Dean Hall is one of the oldest houses west of the River Severn;
there is ample evidence of Roman occupation there,
and its name is derived from the Dene family,
who were Lords of Dene from 1080 until 1319.
It is the most haunted house in the most haunted village in the Forest and it boasts the only poltergeist of the area.
Often, if white flowers are arranged in the dining room they will be flung to the floor, or scattered on the stairs.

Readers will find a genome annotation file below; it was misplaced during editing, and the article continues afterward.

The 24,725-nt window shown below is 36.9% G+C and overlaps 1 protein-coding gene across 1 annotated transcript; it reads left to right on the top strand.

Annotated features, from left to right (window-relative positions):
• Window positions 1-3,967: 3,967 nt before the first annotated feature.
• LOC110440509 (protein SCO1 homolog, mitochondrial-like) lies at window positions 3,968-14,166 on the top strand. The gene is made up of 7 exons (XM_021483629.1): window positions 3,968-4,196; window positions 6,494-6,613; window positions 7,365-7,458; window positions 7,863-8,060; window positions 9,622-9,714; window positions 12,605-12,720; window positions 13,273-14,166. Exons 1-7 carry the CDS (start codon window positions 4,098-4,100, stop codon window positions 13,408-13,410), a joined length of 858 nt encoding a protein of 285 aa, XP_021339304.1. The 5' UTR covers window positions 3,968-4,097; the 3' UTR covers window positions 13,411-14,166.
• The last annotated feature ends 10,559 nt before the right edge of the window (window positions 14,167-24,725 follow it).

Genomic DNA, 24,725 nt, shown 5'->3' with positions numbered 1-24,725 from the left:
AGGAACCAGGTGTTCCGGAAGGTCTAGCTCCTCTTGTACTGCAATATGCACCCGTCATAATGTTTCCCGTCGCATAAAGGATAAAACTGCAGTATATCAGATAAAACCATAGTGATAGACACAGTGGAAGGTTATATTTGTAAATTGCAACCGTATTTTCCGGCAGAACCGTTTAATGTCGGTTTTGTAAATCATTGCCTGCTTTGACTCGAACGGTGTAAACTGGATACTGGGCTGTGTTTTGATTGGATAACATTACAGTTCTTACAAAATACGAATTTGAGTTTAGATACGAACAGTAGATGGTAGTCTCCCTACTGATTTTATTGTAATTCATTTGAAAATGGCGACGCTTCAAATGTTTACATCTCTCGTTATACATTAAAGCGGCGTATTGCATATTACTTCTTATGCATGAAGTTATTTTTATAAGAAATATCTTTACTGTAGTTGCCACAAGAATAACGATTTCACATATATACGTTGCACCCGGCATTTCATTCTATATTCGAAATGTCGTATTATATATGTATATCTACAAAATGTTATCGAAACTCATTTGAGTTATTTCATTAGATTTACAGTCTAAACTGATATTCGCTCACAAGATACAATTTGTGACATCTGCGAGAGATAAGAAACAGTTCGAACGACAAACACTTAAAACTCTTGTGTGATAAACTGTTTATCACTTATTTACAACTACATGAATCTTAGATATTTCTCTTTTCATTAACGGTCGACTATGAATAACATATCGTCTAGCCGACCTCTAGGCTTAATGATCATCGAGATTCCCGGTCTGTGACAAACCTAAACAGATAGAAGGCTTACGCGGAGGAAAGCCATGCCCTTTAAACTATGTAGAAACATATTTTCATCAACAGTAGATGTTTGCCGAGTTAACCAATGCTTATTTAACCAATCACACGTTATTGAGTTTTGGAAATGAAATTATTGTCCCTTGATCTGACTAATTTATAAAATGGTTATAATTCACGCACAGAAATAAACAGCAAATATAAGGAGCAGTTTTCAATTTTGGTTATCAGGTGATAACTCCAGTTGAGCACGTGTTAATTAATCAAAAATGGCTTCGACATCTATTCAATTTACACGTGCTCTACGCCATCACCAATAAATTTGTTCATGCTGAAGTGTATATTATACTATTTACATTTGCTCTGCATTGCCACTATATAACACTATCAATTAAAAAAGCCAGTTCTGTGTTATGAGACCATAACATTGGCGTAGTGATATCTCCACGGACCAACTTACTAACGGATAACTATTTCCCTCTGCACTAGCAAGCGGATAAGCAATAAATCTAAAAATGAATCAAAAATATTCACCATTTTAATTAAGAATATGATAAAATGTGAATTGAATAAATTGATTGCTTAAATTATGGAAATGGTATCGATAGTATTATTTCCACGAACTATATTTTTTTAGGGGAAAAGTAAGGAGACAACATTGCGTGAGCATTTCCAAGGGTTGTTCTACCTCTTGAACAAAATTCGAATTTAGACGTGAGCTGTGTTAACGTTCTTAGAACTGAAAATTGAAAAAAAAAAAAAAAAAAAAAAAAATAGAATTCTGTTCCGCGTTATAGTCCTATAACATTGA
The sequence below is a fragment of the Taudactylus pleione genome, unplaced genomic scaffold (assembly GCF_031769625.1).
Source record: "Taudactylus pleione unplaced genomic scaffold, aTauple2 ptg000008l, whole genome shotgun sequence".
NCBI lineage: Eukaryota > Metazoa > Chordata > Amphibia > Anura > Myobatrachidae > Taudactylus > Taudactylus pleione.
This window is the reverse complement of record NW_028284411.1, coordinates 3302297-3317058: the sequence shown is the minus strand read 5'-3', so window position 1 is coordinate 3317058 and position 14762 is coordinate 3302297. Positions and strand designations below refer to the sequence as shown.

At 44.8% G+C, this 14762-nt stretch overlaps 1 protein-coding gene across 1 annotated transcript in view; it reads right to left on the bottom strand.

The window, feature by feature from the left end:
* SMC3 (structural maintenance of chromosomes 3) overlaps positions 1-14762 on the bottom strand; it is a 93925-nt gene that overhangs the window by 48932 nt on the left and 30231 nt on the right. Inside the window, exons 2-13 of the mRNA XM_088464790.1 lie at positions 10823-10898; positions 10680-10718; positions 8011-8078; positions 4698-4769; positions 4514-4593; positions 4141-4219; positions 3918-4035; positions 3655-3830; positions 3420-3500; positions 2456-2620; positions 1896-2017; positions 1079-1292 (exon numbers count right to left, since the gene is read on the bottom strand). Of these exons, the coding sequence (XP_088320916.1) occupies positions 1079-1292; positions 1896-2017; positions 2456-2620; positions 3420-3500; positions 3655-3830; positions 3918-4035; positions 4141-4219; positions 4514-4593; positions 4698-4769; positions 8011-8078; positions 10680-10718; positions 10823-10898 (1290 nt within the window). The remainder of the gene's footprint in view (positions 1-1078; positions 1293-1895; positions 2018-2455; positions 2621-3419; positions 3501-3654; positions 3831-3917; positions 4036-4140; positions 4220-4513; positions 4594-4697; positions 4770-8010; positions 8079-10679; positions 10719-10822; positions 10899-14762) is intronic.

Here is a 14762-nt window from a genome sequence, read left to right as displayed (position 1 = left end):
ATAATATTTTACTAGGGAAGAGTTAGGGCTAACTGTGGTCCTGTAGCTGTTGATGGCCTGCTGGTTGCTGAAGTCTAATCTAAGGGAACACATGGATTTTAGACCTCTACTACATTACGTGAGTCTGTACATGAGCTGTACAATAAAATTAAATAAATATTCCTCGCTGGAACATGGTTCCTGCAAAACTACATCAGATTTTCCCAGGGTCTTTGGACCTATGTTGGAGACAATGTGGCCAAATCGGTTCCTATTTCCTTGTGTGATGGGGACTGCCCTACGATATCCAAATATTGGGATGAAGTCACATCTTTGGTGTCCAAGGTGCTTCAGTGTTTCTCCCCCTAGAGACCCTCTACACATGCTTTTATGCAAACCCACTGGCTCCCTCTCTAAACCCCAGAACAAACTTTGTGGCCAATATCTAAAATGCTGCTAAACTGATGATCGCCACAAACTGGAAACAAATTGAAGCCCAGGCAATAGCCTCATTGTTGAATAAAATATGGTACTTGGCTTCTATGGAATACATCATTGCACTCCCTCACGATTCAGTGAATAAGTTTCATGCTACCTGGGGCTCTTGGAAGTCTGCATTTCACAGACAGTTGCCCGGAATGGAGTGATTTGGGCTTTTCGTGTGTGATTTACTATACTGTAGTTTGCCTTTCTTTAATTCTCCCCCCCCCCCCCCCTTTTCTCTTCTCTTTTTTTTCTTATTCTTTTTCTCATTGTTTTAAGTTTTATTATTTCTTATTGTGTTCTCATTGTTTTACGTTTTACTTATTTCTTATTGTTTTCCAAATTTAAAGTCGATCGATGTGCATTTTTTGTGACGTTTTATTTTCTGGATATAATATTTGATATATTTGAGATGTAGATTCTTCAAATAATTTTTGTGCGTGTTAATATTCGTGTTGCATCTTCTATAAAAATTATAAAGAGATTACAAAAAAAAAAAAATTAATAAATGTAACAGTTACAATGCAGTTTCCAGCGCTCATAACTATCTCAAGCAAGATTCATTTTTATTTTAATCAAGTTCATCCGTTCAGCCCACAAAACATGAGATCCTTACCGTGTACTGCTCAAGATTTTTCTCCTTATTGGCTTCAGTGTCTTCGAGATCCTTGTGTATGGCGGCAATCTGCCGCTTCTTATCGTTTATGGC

For 250 years the Pyrke owned the Hall.
Over the fireplace in the dining room is a reproduction of an earlier portrait which formerly hung there,
of Charles Pyrke and his silver-collared black servant, painted when they were both still boys.
In later years, when Charles was twenty three, he was murdered by his servant, who is said to haunt the scene of his crime,
both audibly and visibly.
Years ago, after the original portrait was taken down, a country scene was put in its place, which repeatedly fell to the ground.
In despair of this it was fastened with a chain, but to no avail; it was found on the floor again, this time with the chain broken.
The text above is from:
"Ghosts of the Forest of Dean"
by Sue Law
publisher: Douglas McLean 1982